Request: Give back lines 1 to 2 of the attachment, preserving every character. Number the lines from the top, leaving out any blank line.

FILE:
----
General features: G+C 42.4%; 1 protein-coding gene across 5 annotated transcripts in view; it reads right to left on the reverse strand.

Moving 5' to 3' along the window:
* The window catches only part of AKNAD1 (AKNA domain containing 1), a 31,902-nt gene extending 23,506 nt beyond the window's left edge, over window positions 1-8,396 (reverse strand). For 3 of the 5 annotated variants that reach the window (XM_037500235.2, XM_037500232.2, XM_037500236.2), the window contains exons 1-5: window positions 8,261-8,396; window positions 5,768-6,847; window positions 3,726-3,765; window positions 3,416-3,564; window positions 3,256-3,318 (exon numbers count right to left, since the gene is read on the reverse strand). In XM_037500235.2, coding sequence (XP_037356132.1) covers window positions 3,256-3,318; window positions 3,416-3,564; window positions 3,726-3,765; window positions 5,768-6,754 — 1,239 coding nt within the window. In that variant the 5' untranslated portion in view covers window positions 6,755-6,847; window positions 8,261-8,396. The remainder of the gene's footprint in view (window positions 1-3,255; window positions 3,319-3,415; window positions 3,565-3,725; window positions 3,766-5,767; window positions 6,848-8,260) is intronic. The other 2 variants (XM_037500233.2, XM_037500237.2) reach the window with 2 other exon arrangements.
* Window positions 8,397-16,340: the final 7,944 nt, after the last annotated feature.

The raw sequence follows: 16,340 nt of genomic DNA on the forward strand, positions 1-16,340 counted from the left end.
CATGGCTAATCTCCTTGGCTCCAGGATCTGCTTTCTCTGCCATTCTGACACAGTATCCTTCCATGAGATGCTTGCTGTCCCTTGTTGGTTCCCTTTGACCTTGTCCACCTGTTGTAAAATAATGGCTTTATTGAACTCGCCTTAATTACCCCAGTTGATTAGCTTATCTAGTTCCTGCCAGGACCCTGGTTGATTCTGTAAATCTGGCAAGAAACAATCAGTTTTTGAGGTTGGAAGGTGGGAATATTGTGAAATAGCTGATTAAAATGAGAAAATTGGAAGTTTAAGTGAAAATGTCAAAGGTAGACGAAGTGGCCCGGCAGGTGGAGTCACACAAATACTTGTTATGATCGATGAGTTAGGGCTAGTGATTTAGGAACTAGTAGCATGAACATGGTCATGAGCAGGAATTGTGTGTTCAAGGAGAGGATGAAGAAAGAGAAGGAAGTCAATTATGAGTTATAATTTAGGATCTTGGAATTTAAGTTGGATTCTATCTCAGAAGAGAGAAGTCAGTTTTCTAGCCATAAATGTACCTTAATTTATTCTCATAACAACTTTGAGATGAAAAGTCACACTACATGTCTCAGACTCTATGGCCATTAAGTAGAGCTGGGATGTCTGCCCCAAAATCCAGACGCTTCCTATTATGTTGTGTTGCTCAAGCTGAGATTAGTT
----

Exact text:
General features: G+C 42.4%; 1 protein-coding gene across 5 annotated transcripts in view; it reads right to left on the reverse strand.

Moving 5' to 3' along the window: